Australian Aboriginal and Torres Strait Islander health survey: first results, Australia, 2012-13. The survey focuses on long-term health conditions,health risk factors, selected social and emotional wellbeing indicators, health measurements and health-related actions, and includes Indigenous people living in both remote and non-remote areas.
The survey expands on the information collected in previous Indigenous health surveys conducted by the ABS, and includes:
*estimates of the prevalence of certain chronic diseases, conditions, and selected behavioural risk factors (including physical activity)
*objective measures of selected chronic diseases, nutrition status and other risk factors which can be combined with self-reported data about health status and conditions (e.g. diabetes)
*health risk factors and outcomes for different population groups of interest, such as different age-groups and people living in remote and non-remote areas.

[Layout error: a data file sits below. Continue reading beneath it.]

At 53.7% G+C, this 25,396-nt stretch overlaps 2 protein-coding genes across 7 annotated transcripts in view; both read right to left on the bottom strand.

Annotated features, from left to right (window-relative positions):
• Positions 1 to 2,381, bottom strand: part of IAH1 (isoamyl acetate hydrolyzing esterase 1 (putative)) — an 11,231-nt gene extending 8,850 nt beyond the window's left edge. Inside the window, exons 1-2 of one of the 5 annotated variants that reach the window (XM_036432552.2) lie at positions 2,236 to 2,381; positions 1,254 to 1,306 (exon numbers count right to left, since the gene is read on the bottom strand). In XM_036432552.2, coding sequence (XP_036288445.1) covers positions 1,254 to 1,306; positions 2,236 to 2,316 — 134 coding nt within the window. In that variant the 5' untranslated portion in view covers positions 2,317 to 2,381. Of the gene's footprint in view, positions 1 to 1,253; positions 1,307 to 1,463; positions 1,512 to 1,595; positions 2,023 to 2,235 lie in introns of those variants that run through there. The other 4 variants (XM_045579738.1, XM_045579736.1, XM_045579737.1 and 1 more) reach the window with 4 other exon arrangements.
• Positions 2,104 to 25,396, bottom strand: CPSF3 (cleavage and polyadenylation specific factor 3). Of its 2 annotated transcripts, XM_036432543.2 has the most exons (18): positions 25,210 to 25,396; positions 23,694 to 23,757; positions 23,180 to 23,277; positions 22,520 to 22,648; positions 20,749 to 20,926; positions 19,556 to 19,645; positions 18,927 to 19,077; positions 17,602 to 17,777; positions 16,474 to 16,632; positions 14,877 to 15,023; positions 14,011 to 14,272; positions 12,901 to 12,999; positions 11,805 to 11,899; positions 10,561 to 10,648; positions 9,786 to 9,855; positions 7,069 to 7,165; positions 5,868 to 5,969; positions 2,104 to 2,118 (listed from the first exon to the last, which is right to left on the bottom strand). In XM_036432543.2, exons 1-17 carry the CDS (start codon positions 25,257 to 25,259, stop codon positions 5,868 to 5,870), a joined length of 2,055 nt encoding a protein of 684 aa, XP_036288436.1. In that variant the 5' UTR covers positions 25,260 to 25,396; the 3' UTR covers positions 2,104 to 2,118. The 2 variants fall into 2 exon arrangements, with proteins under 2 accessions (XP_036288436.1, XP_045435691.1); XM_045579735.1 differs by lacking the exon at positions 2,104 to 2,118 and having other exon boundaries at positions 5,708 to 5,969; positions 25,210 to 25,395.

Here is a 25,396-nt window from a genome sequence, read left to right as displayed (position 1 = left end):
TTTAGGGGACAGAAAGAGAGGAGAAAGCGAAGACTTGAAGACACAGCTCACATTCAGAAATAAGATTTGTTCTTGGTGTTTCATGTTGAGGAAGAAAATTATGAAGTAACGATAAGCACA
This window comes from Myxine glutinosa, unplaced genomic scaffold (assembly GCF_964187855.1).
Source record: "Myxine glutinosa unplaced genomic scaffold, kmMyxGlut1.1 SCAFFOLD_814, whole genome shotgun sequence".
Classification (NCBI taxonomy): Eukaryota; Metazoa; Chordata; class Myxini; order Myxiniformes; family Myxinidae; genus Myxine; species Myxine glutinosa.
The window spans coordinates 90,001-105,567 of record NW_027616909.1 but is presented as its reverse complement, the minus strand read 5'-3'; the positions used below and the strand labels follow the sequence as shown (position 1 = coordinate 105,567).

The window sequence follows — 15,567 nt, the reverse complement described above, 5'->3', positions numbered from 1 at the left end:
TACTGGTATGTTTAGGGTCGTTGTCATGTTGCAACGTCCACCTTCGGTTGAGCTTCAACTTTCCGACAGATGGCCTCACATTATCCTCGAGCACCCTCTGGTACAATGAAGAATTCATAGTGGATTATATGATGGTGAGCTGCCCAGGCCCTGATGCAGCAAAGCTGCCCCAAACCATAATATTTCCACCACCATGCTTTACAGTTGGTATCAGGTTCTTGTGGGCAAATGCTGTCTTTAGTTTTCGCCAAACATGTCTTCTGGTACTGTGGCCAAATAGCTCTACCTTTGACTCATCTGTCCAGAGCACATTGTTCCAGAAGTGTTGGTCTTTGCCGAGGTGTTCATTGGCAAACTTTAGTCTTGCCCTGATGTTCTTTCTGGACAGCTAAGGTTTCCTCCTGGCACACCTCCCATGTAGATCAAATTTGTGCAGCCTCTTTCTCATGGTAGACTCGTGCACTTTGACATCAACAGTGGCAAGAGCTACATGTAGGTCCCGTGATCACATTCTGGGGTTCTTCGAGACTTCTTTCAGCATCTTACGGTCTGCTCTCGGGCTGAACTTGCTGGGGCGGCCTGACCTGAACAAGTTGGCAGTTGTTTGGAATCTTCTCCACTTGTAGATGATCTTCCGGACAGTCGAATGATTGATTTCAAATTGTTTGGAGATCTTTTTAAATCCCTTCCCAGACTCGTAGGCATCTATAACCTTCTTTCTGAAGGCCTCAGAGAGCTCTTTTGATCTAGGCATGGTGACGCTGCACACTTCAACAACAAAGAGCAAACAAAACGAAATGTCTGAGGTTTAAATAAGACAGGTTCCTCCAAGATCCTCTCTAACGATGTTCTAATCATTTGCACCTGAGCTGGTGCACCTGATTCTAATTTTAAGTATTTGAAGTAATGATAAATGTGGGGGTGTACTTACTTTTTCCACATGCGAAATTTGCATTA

Some of the key findings of the survey include:
* after age-adjustment, Indigenous people aged 15 years and over were around half as likely as non-Indigenous people to report excellent or very good health (rate ratio of 0.6)
* in 2012-13, 1-in-6 (18%) Indigenous people reported having asthma
* in 2012-13, around 1-in-8 (12%) Indigenous people reported diseases of the ear and/or hearing problems
* rates for diabetes/high sugar were between 3 and 5 times higher for Indigenous people as those for non-Indigenous people in all age-groups from 25 years and over
* in 2012-13, 41% of Indigenous people reported daily smoking, which was lower than the levels reported in 2008 (45%) and 2002 (51%)
* in 2012-13, 60% of Indigenous men aged 18 years and over had a waist circumference that put them at an increased risk of developing chronic diseases, while 81% of Indigenous women had an increased level of risk
*between 2001 and 2012-13, consultation rates for general practice/specialist and dental professionals have remained largely unchanged.